I made this list of interesting celestial events using the information from the NASA web site and also from the Goddard Astronomy Club mailings. I would like to say thank you to people who are doing such a great job by gathering this information.
So here it is:
On Monday, April 18, evening, the International Space Station (ISS) will fly high above the National Capital area and will be visible with naked eyes (if weather permits). It is going to be the brightest object in the sky, except for the Moon, which will be extremely low in the east-southeast.
According to the PRESS RELEASE from National Capital Astronomers:
"ISS will rise in the West about 9:16 pm EDT, moving up and to the right,
into the heart of the bright stars of the winter sky. About 2 minutes later, she will be flying about 6 degrees right of the bright star Betelgeuse, being about 27 degrees altitude over azimuth 263 degrees. About 91 seconds later, ISS will culminate fairly high in the northwest at about 49 degrees over 326.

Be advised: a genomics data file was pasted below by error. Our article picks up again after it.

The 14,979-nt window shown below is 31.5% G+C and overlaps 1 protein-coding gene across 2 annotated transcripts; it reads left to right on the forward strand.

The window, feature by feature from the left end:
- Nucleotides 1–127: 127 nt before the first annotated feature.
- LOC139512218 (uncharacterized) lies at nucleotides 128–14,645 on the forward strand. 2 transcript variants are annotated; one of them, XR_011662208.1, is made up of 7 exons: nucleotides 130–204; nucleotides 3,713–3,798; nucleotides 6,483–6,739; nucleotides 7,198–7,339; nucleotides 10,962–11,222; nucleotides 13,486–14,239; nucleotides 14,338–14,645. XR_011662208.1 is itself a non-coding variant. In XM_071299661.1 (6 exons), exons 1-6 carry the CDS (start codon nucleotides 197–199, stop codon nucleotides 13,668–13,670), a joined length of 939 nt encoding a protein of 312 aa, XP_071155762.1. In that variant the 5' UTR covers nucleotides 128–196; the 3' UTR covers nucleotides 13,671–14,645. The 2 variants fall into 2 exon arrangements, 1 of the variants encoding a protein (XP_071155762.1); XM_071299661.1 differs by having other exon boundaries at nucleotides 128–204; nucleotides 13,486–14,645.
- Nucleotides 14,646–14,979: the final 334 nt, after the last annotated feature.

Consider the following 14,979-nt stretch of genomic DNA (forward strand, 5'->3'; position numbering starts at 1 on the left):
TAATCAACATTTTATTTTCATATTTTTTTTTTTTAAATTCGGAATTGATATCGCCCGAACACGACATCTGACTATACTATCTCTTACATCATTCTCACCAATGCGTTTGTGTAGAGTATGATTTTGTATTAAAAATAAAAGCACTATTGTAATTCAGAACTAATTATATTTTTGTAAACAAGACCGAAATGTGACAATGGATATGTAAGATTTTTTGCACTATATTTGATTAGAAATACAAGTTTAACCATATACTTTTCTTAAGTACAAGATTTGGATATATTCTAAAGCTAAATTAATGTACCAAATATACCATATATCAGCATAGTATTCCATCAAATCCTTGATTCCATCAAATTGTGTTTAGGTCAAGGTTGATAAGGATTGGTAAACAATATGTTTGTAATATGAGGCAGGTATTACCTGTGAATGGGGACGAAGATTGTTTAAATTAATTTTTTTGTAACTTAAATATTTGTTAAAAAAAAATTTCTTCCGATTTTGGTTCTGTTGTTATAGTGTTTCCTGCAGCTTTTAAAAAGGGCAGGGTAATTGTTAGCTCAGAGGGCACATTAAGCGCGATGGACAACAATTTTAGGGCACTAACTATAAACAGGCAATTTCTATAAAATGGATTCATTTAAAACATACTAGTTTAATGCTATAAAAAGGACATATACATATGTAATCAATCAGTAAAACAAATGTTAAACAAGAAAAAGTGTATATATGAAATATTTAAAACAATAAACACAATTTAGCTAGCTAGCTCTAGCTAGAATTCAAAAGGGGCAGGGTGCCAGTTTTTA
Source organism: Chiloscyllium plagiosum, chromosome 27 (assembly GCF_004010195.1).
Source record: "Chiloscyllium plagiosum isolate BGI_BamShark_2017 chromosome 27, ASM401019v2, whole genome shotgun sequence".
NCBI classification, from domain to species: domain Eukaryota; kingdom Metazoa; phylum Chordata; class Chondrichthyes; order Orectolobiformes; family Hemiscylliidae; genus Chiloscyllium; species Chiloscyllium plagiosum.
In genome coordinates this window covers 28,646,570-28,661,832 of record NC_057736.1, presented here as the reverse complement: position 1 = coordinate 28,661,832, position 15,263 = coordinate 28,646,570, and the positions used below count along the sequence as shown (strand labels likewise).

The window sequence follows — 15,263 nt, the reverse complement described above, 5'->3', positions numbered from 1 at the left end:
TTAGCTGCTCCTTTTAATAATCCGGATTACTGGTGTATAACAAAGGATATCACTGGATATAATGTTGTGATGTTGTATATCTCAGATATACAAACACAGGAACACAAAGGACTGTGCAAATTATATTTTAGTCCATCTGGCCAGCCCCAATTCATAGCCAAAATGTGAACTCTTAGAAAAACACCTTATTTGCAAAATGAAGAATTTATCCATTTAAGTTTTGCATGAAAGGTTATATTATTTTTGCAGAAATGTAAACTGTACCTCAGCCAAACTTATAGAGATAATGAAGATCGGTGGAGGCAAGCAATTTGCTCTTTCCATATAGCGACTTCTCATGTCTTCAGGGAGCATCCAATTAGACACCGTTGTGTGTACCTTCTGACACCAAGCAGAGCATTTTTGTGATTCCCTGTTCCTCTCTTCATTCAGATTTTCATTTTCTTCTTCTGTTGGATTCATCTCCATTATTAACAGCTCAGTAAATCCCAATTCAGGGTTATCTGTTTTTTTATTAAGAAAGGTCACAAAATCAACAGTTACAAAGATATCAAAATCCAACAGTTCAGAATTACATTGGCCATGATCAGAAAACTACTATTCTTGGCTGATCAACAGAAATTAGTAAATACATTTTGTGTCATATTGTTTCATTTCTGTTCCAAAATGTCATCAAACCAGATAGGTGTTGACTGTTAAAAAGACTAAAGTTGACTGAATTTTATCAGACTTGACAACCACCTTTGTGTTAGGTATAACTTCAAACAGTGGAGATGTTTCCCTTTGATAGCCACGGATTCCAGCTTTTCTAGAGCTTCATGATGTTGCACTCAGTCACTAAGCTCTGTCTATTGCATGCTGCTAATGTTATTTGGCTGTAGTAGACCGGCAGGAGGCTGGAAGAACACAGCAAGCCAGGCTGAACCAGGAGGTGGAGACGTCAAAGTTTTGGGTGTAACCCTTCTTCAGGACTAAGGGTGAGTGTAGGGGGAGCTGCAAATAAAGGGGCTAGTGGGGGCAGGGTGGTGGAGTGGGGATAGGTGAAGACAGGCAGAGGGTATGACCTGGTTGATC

About 27 seconds later, she will be due North, about 4 degrees above
the North Star, Polaris. About 77 seconds later, ISS will disappear into the shadow of the Earth in the northeast, being about 20 degrees above 35 degrees."
April 18 - a full Moon. The Moon will be directly opposite the Earth from the Sun and will be fully illuminated as seen from Earth. This type of the full Moon was known by early Native American tribes as the Full Pink Moon . This year, it is also known as the Paschal Full Moon because it is the first full moon of the spring season.
April 21, 22 through 25 - Lyrids Meteor Shower from the constellation Lyra. The Lyrids are usually producing about 20 meteors per hour at their peak. However, this year, the gibbous moon will hide most of the fainter meteors in its glare. Look for meteors radiating from the constellation of Lyra after midnight, and be sure to find a dark viewing location far from city lights.